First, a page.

Doubts about capitalism’s analytic utility, however, were not confined to the right. As the historian Howard Brick has demonstrated, throughout much of the twentieth century a substantial contingent of thinkers on the left believed that capitalism was either in the process of giving way to a more advanced mode of economic organization, or that the conversion to a postcapitalist order had already taken place. This perspective enjoyed its greatest prominence in the aftermath of World War II, a period viewed today as the golden age of capitalism but that at the time was also portrayed as the dawning of postcapitalism. States endowed with new powers by wartime victories seemed like they might be on the verge of uncovering a course beyond capitalism and socialism, where the good of society would supersede the exigencies of economics. Marxists flirted with speculations along these lines, too, before the onset of the Cold War hardened previously fluid divisions. Academics continued the debate in the 1960s when proponents of convergence theory argued that both sides of the Iron Curtain had moved toward a common model where bureaucratic efficiency trumped clashing ideologies.
With the riddle of prosperity solved, many on the left assumed that the time had come to address loftier questions: eliminating poverty, expanding civil rights, protecting the environment, and more existential concerns like nurturing individuality in a bureaucratized society. No wonder radicals in the 1960s could insist that “capitalism” wasn’t large enough to capture their critique. Paul Potter, former president of Students for a Democratic Society, complained that the word summoned images of an old left mired in archaic battles from the Great Depression. For Potter, “the system” was larger than capitalism, and “rejection of the old terminology” was “part of the new hope for radical change.”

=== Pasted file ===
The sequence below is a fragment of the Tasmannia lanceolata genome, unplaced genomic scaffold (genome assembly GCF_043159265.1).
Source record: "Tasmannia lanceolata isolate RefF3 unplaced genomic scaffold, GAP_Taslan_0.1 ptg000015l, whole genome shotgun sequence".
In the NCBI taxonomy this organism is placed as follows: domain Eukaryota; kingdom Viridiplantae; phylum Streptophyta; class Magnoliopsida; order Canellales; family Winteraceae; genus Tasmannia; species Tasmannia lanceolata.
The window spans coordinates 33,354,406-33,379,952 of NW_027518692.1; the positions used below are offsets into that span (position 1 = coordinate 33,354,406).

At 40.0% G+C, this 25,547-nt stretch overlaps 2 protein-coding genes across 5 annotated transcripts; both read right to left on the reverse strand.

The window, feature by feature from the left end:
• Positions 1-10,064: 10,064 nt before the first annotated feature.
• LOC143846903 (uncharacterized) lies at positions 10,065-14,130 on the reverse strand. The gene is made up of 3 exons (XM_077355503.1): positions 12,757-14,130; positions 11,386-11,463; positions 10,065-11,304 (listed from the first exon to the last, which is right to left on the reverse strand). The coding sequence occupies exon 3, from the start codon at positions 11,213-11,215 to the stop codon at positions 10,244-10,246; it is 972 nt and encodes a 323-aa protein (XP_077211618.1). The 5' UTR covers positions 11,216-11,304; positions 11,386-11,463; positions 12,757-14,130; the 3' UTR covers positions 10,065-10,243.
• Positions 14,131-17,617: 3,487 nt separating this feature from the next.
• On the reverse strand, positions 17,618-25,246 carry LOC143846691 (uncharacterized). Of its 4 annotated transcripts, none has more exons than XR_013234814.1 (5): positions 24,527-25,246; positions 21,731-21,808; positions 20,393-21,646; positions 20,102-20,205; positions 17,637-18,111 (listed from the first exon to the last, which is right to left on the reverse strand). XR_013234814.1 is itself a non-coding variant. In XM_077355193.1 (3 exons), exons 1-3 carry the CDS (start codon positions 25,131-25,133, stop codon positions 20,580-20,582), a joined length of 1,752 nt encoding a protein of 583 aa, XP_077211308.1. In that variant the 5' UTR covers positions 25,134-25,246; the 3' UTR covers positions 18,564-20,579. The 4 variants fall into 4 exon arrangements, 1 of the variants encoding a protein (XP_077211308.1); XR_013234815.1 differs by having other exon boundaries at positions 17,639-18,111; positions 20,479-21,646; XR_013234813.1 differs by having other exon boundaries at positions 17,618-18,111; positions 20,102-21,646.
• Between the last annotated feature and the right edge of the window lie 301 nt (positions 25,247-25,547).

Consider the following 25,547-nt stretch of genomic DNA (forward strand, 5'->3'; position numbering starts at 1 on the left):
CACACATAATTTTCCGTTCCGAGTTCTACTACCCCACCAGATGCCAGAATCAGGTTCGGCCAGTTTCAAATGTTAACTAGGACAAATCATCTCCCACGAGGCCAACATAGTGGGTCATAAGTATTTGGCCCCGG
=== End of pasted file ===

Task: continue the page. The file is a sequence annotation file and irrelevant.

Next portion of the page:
In the 1970s, visions of a society beyond capitalism or socialism melted away, along with the robust growth rates that had made them plausible. Economic questions returned with a ferocity that made the prophets of postcapitalism appear deluded about the impediments they faced, and the once-imposing schema detailed by social theorists like Talcott Parsons came to seem flabby when contrasted with the remorseless clarity offered by an ascendant economics profession and its corps of mathematicians. Capitalism, now stripped of its explicitly socialist connotations, became a staple in the rhetoric of both left and right. By the end of the decade, it was easier to deny the existence of society—as Margaret Thatcher famously would—than to challenge capitalism’s pre-eminence as a category of analysis.